Looking over the Icinga project team, we can get a feel (and from the project goals) the things that they want to add on:
- more NDO
I can get behind most of those. I think they're all wonderful addons. However, I have some reservations about one of the ones not listed. This is from the Icinga page:
The most significant modification and difference to Nagios is a completely new web interface based on PHP. This allows a wider circle of developers to contribute to the web interface and easier adjustments to be made by users to their individual environments.I honestly just cannot get behind that in principle. I fully understand the concerns and problems people have. The Nagios interface is "ugly" in a sense but change for change's sake is just silly.
Why PHP? Why not perl (see Groundwork) or ruby or python? It's an arbitrary decision. I like my Nagios installations slim and doing what they do best, monitoring and alerting. You don't even HAVE to have a web interface. I don't want to have to bog down my monitoring server with YAP (yet another package). For all its warts, I like the way the Nagios web interface worked. There's nothing wrong with CGI scripts. They work. The Nagios cgis worked.
Was it a bitch to deal with them? Of course but moving to PHP isn't going to immediately make it better unless there's a framework or an API or standards to work against. I have full faith in the Icinga team to make an outstanding interface but I'm wondering what sort of process is going to be in place to make sure the interface is "stable". One thing that can be argued in favor of the current setup is that it's not at the whims of a constantly changing language like PHP.*
I guess my feeling is that the Icinga folks want to make something MORE of Nagios. Make it more than what it is at the core - network monitoring. There's a valid argument to be made that an "enterprise" monitoring system should have an SNMP trap handler but I personally don't think snmptt is the way to go. If it's that important, it should be something NOT written in a scripting language. If handling traps is of the utmost importance, it should be able to handle whatever volume of traps per second you throw at it. I can't find any performance numbers for snmptt so I can't tell you.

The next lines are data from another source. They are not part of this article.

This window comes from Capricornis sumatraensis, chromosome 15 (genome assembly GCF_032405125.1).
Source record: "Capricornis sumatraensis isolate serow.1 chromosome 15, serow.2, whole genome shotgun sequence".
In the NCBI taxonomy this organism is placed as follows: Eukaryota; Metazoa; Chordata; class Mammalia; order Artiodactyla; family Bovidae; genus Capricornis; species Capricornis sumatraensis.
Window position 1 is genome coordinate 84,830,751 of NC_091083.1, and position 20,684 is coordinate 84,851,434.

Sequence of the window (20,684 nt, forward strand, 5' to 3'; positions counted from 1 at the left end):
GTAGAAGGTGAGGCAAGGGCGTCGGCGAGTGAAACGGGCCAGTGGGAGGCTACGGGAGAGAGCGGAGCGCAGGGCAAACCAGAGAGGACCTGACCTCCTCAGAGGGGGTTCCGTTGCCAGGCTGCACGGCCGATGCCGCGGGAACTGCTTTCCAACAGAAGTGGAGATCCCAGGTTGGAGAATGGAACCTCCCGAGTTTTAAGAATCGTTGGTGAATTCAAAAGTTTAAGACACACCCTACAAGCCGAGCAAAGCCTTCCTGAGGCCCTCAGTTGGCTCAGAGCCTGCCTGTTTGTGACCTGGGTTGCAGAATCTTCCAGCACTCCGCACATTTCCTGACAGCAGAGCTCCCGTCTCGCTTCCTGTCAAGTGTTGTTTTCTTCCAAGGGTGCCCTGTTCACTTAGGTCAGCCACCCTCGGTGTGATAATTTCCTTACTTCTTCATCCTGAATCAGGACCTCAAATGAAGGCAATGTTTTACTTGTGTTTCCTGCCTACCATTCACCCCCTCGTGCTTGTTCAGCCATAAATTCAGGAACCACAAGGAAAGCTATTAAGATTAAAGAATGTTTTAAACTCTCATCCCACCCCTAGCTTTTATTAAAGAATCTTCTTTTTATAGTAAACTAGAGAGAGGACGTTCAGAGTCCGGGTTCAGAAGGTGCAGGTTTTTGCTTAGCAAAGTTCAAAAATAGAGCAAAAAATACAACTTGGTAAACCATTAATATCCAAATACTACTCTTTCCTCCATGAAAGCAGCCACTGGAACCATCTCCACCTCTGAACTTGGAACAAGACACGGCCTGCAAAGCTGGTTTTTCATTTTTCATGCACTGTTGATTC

I think the biggest problem I've had with Nagios is that it isn't modular enough. It lacks something we've all come to appreciate these days - the concept of plugins. Admittedly, it's one guy. If he doesn't see a need for it, then we probably won't ever see it. Nagios really needs a standard way for people to plug in to it. Right now we have bolt-on solutions that never REALLY feel integrated. Maybe that's what Icinga wants to do. I can appreciate, however, the lean-ness that Nagios has had for this long. Maybe times have changed an monitoring doesn't just encompass monitoring anymore. I don't know but in my mind, monitoring is still a distinct entity from trending. They go hand in hand but Nagios has never billed itself as an all in one monitoring and trending solution. It monitors, and it alerts. Occasionally it "event handles" but long term storage and analysis of the data is out of scope.
Anyway, much of this has been a ramble based on first blush. I'm sure I'll have more to say. I'll follow the project closely and see what it does. I fully expect a lot of people to switch over just for the "completeness" and "asthetic" factor. Groundwork has clients after all. The demand is there. However, I'm just not sure if I'll make the switch myself.
Maybe the whole thing will prompt Ethan to respond in a positive way and make my wish list come true ;)
- API into the monitoring system
- Native support for RRD storage of perfdata information
Those are my two biggest. I would LOVE to have an API into the live core of the engine to make changes to resources. One thing that I loved about Groundwork (I think it was Groundwork) was that it had a command-line API for adding and removing hosts. I'm really hoping that in the end, we end up with Nagios as a framework with its own basic functionality but that better allows the design of solutions built on top of it. Want to build your own interface? Pull a list of hosts from the API. Pull a list of last known states for each host. Display it.
* By constantly changing, I mean compared to traditional languagues like C. PHP also has (and many developers will admit this) inconsistencies and other "gotchas" left over from years of backwards compatibility.